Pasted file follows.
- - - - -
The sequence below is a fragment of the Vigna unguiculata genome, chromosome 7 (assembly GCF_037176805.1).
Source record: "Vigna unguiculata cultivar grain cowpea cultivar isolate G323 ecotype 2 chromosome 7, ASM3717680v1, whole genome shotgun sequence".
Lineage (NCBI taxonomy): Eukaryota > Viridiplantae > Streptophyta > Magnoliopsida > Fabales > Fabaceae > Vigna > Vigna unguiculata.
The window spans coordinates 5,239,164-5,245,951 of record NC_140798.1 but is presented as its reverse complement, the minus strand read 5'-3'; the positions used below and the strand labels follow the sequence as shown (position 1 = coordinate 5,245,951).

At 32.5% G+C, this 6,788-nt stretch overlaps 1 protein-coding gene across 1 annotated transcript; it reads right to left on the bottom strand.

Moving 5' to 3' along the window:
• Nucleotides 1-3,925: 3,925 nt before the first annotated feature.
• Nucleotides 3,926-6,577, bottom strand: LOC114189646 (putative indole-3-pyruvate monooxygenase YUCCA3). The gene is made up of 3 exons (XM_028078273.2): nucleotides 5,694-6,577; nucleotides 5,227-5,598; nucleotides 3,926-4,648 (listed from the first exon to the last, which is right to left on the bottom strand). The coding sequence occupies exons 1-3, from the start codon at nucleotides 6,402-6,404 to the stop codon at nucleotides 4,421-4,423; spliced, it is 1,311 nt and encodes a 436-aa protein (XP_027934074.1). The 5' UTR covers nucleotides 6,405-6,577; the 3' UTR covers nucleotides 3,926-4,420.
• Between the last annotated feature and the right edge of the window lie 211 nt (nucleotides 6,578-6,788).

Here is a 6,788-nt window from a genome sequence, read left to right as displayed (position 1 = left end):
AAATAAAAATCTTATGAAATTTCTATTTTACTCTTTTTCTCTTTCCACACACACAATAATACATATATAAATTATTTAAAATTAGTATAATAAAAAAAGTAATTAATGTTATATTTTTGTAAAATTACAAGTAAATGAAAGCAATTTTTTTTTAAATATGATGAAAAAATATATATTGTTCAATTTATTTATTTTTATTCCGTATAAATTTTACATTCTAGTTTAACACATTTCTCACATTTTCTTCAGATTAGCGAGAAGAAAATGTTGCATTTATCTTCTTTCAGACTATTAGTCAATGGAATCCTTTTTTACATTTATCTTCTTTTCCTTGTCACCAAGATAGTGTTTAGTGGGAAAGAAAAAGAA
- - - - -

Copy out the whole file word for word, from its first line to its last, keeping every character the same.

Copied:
The sequence below is a fragment of the Vigna unguiculata genome, chromosome 7 (assembly GCF_037176805.1).
Source record: "Vigna unguiculata cultivar grain cowpea cultivar isolate G323 ecotype 2 chromosome 7, ASM3717680v1, whole genome shotgun sequence".
Lineage (NCBI taxonomy): Eukaryota > Viridiplantae > Streptophyta > Magnoliopsida > Fabales > Fabaceae > Vigna > Vigna unguiculata.
The window spans coordinates 5,239,164-5,245,951 of record NC_140798.1 but is presented as its reverse complement, the minus strand read 5'-3'; the positions used below and the strand labels follow the sequence as shown (position 1 = coordinate 5,245,951).

At 32.5% G+C, this 6,788-nt stretch overlaps 1 protein-coding gene across 1 annotated transcript; it reads right to left on the bottom strand.

Moving 5' to 3' along the window:
• Nucleotides 1-3,925: 3,925 nt before the first annotated feature.
• Nucleotides 3,926-6,577, bottom strand: LOC114189646 (putative indole-3-pyruvate monooxygenase YUCCA3). The gene is made up of 3 exons (XM_028078273.2): nucleotides 5,694-6,577; nucleotides 5,227-5,598; nucleotides 3,926-4,648 (listed from the first exon to the last, which is right to left on the bottom strand). The coding sequence occupies exons 1-3, from the start codon at nucleotides 6,402-6,404 to the stop codon at nucleotides 4,421-4,423; spliced, it is 1,311 nt and encodes a 436-aa protein (XP_027934074.1). The 5' UTR covers nucleotides 6,405-6,577; the 3' UTR covers nucleotides 3,926-4,420.
• Between the last annotated feature and the right edge of the window lie 211 nt (nucleotides 6,578-6,788).

Here is a 6,788-nt window from a genome sequence, read left to right as displayed (position 1 = left end):
AAATAAAAATCTTATGAAATTTCTATTTTACTCTTTTTCTCTTTCCACACACACAATAATACATATATAAATTATTTAAAATTAGTATAATAAAAAAAGTAATTAATGTTATATTTTTGTAAAATTACAAGTAAATGAAAGCAATTTTTTTTTAAATATGATGAAAAAATATATATTGTTCAATTTATTTATTTTTATTCCGTATAAATTTTACATTCTAGTTTAACACATTTCTCACATTTTCTTCAGATTAGCGAGAAGAAAATGTTGCATTTATCTTCTTTCAGACTATTAGTCAATGGAATCCTTTTTTACATTTATCTTCTTTTCCTTGTCACCAAGATAGTGTTTAGTGGGAAAGAAAAAGAA